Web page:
Working as a software developer was not a thing I expected it was. I believed I would create something. And as much as I love the first company that I worked for, Straight Logics it was called, and I loved my colleagues and they taught me so much, not only on a personal level, but also on a professional level. I still did not feel like I was achieving what I wanted to achieve. I still was not creating anything. I was using pre invented code, invented by the directors of that company, to build something and maintain it. And to me that started to become slightly uninteresting. It was not creative. I wasn’t creating a product from scratch. So I decided, well, okay, I’m in the IT world now. How about I learn about games programing? So I went off, started a part time course in games programing, learned OpenGL, used my C++ knowledge over there and started working for three months for a games company, which then made me realize, okay, hold on, I’m in a job that is having three different departments now. Not just one. No, no, three different departments. One department is doing the art work and the design. Another department is creating the models, the 3D models out of that design. And then the third department was building the engine or, you know, it had sections, the games engine, and you’re still ending up as a coder reusing lines that you use very often and adapting them to each new part. And it still was very confusing how I still cannot create a product from scratch in a job like that. Now I’m going very much into the history and where I am, but I need you to feel where I was and why I come to the statement that is the title of this podcast. And for that you need to feel or understand where I was coming from.
I left IT, I decided it is not for me. I love programing and I love the technology and I love the technical challenges I had but it was not me. I needed creativity and this is where I came up with the weirdest and strangest decision of my life and that is of completely going away from the IT. world and jumping into architecture. I went back to my first dream. I thought I was honoring my father whom I lost too young. I felt like I was honoring my real dream. And without doing or taking this step, I thought to myself I would feel so much more regret later on if I say, well, what if I just studied architecture and became an architect and that would have been my life? I hated the idea of regretting something for the rest of my life. So I am a risk taker, and I know that. I’m impulsive, I’m a risk taker. And I took that risk. I jumped out of the IT world. I moved to Egypt and I started studying architecture. A side note, I got married as well and started a life personally in Egypt. I got pregnant in the third year and continued studying while I was pregnant – of course, as anyone would. And yet one day, three lovely ladies brought me into the HR department of the university I was at and told me: So you’re pregnant? And I said, Yes, obviously. And they told me: Well, you have to leave. And I understood later that they were kicking me out of university for being pregnant. At the time it was an extreme shock. I felt like it was really unfair but it happened, you know, and I dealt with it. And I had to leave the university, so I left. But I didn’t leave and give up. Although I was very close to doing so.
I came back to Germany and I worked on completing the degree, at least the lowest degree possible of architecture. While completing the studies I already knew I’ll be back to IT and I had to find a way to do that. I could not stay away from it. I fulfilled this hunger, this need for learning and understanding architecture. And I think it has a lot to do with losing my father. It has a lot to do with the passion he showed to art. It has a lot to do with proving to myself that I could study architecture but also that I wanted that knowledge. I wanted to know how. I wanted to remember things my father did and understand why he did it that way. And to me that was a success. Definitely not a waste of time, like many would say.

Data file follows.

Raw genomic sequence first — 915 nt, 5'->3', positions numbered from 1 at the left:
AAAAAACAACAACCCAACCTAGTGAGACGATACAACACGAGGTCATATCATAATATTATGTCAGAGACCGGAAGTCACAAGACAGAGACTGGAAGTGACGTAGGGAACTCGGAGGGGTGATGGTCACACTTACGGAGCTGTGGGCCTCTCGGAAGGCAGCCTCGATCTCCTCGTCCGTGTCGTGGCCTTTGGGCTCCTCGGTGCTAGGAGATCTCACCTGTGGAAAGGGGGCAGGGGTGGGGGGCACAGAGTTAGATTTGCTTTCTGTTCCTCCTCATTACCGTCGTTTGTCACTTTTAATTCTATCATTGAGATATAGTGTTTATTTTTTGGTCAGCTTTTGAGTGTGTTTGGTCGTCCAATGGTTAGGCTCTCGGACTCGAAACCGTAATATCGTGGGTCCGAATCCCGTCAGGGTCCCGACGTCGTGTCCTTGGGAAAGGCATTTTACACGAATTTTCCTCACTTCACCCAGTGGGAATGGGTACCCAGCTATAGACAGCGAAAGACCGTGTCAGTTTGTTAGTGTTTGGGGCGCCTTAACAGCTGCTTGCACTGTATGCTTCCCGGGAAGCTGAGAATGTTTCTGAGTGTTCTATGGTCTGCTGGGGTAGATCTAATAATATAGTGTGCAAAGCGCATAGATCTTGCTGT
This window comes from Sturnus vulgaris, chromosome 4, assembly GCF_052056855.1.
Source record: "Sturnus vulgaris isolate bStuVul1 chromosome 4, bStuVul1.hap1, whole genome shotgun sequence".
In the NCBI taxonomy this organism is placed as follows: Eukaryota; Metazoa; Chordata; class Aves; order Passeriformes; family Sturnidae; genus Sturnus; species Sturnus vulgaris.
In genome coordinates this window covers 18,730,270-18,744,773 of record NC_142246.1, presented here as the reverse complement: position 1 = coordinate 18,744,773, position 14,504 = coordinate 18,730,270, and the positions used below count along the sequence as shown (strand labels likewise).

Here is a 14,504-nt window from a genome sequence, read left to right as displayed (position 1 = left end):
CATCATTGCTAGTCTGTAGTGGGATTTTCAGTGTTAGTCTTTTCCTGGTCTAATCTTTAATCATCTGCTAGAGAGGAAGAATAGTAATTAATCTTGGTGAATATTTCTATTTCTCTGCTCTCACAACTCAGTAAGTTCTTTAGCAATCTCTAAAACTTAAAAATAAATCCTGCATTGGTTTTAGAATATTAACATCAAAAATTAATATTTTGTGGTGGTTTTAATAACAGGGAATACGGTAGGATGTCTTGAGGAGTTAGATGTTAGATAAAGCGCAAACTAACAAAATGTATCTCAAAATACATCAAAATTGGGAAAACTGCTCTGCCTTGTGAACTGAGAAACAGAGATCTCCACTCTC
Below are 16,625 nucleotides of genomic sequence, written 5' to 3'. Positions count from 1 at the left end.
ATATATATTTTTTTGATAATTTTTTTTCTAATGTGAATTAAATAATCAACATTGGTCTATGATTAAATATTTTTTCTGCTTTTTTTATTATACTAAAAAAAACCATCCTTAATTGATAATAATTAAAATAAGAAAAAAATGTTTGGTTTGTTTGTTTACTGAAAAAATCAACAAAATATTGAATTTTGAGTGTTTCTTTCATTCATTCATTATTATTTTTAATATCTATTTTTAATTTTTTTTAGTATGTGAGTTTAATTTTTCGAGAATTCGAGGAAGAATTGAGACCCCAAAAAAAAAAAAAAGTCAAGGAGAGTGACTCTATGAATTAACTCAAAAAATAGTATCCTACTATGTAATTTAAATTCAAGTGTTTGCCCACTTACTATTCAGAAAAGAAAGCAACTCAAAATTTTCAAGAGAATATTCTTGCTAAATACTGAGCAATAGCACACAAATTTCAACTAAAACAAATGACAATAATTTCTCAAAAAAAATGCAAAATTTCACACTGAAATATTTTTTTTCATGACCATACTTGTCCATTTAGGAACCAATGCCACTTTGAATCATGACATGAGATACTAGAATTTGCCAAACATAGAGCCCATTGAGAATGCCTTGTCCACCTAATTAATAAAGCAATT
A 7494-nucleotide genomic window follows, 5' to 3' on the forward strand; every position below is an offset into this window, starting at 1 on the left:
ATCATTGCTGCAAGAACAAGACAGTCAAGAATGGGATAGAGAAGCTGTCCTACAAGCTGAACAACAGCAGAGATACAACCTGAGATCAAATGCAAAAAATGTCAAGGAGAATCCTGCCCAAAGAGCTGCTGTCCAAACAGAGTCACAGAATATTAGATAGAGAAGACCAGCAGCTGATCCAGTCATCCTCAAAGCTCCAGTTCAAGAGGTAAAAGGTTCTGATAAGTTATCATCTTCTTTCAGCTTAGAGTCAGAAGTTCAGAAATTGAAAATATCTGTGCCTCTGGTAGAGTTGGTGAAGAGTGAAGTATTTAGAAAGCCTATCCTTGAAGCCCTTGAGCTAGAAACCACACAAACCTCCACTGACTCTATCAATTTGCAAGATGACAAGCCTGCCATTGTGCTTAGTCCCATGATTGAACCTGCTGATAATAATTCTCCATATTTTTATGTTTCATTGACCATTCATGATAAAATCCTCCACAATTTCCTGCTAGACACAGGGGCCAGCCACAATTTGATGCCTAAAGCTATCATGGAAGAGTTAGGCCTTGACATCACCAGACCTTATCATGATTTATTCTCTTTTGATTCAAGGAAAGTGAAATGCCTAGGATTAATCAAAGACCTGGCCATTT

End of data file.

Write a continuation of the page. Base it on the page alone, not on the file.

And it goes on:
After giving birth, I separated from my husband or my first husband, so to say. And I decided I need to find a job, I need to provide for this child. I need to find stability, because at the end of the day, I was then the only one that was supporting that child. And I looked for a job and by chance I came across IT consulting, which for me at the time was a perfect jump because in IT consulting you don’t stick to a routine, you don’t stick to a job for 20 years that is using the same code. No, you go from one project to another. You might be a test manager on one project and you might be a developer on another project. You might be a Scrum master in another project. And that’s exactly what happened to me, by the way. But you get to know the different parts of product development, and here is where I use the term product development. I do not say software development anymore. I do not say coding from now on. It’s called development or product development because this is where I started on my journey towards IT as an art form. This is the point where I tell you to let go of the stigma that IT is some form of a young man sitting in a corner coding with a headset, maybe hacking here or hacking there. Let go of that image. This is a stereotype that has made me even act cool or try to act like a boy. Forget that image. Product development is creativity. It is a form of bringing creativity to IT. You are not a coder anymore. You are not a tester anymore. You are not a designer. You are a developer. You are a product developer. You have to be all of those things at once. Nowadays, product developers are part of every step of product development. They need to be involved in the requirements gathering. They need to be involved in the architecture of the product. They need to be involved in the backend. They need to be involved in the frontend. They need to understand the design and accept the design, love the design, to be able to take responsibility for the product as a whole and not for parts of it. Any developer nowadays that sits there and says this part of the code I did not write so I don’t care or come on a button being blue or green is not my responsibility or oh, there’s a bug on production. Well, it happens. All of this makes you a coder, not a developer, and we need to see the product as the big picture. We need to work as a team to build that product and create it together. And this is modern product development and there, exactly there is where I found my passion. I found the ability to create something from scratch, whether it’s in the architecture of it, whether it’s in the design of it, whether it’s in the idea itself, and to be part of every step of that lifecycle, of that product’s lifecycle, that is it. People make IT so complex, but I promise you it is not get away from the typical job descriptions, get away from that stigma of it being a man’s job. It’s not any. Get away from there. Be feminine, be creative, be artistic, be proud of your femininity, and be part of the IT world. Be part of that product development. And through my speeches, through this podcast, through any talks I have in the future, through the company I built with my now husband – we’re building a company that basically brings you no job description. And it brings you a blank contract. Forget the legal jargon that goes around it, but it brings you a contract where you could come and say: Well, I feel like I want to learn the different parts of the IT world before I make a decision about what role I want to take on a project. Well, then we invest in you. I want to be able to work part time and the other half of my time I want to travel. Well, then do it. I want to invite young girls and women to bring their creativity. Take away the intimidation of IT and come and work for that industry. You will find your passion and it doesn’t matter if you start at 15 or if you start at 27 like I did. But you will find that passion. I invite companies to share their ideas, to open up their minds to the possibility of hiring someone not for a specific role with a specific competency, but hiring someone who has the passion to learn, who has the passion to jump in, who has the character and the strength to talk to people and to get things done. These people, grow them and bring them into the world of IT. IT is an art form. Go and create something.